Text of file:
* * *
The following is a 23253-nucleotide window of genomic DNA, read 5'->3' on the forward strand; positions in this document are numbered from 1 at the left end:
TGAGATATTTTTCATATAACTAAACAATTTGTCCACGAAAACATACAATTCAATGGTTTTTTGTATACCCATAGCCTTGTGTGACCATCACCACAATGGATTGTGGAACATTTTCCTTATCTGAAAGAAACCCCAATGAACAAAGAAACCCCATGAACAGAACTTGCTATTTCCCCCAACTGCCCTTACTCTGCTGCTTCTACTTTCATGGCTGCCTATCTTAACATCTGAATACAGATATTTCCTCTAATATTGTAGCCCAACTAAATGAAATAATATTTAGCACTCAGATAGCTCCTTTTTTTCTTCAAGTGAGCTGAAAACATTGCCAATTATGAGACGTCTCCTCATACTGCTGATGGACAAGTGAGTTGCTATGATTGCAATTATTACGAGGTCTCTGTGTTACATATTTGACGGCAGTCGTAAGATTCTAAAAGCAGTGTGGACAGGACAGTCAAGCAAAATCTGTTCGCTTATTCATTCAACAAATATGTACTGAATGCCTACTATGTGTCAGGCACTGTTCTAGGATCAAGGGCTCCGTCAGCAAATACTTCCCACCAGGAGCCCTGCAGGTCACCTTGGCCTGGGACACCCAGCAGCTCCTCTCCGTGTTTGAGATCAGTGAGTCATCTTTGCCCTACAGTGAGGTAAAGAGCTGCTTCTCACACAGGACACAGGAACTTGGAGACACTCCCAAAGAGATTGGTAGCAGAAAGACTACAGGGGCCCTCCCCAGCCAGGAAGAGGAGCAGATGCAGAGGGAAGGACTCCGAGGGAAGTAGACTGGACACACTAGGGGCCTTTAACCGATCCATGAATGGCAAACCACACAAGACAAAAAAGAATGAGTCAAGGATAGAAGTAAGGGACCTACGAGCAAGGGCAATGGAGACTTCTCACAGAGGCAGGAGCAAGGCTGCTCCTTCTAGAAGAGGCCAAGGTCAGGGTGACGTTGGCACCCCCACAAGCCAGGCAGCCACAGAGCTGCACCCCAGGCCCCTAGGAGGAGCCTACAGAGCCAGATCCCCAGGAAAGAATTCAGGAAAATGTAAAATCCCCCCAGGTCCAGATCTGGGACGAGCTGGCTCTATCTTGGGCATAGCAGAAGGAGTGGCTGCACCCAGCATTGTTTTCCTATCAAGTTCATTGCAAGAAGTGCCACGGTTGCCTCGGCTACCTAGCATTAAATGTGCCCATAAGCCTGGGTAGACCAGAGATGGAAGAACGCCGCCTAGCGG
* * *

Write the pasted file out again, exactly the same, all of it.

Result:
The following is a 23253-nucleotide window of genomic DNA, read 5'->3' on the forward strand; positions in this document are numbered from 1 at the left end:
TGAGATATTTTTCATATAACTAAACAATTTGTCCACGAAAACATACAATTCAATGGTTTTTTGTATACCCATAGCCTTGTGTGACCATCACCACAATGGATTGTGGAACATTTTCCTTATCTGAAAGAAACCCCAATGAACAAAGAAACCCCATGAACAGAACTTGCTATTTCCCCCAACTGCCCTTACTCTGCTGCTTCTACTTTCATGGCTGCCTATCTTAACATCTGAATACAGATATTTCCTCTAATATTGTAGCCCAACTAAATGAAATAATATTTAGCACTCAGATAGCTCCTTTTTTTCTTCAAGTGAGCTGAAAACATTGCCAATTATGAGACGTCTCCTCATACTGCTGATGGACAAGTGAGTTGCTATGATTGCAATTATTACGAGGTCTCTGTGTTACATATTTGACGGCAGTCGTAAGATTCTAAAAGCAGTGTGGACAGGACAGTCAAGCAAAATCTGTTCGCTTATTCATTCAACAAATATGTACTGAATGCCTACTATGTGTCAGGCACTGTTCTAGGATCAAGGGCTCCGTCAGCAAATACTTCCCACCAGGAGCCCTGCAGGTCACCTTGGCCTGGGACACCCAGCAGCTCCTCTCCGTGTTTGAGATCAGTGAGTCATCTTTGCCCTACAGTGAGGTAAAGAGCTGCTTCTCACACAGGACACAGGAACTTGGAGACACTCCCAAAGAGATTGGTAGCAGAAAGACTACAGGGGCCCTCCCCAGCCAGGAAGAGGAGCAGATGCAGAGGGAAGGACTCCGAGGGAAGTAGACTGGACACACTAGGGGCCTTTAACCGATCCATGAATGGCAAACCACACAAGACAAAAAAGAATGAGTCAAGGATAGAAGTAAGGGACCTACGAGCAAGGGCAATGGAGACTTCTCACAGAGGCAGGAGCAAGGCTGCTCCTTCTAGAAGAGGCCAAGGTCAGGGTGACGTTGGCACCCCCACAAGCCAGGCAGCCACAGAGCTGCACCCCAGGCCCCTAGGAGGAGCCTACAGAGCCAGATCCCCAGGAAAGAATTCAGGAAAATGTAAAATCCCCCCAGGTCCAGATCTGGGACGAGCTGGCTCTATCTTGGGCATAGCAGAAGGAGTGGCTGCACCCAGCATTGTTTTCCTATCAAGTTCATTGCAAGAAGTGCCACGGTTGCCTCGGCTACCTAGCATTAAATGTGCCCATAAGCCTGGGTAGACCAGAGATGGAAGAACGCCGCCTAGCGG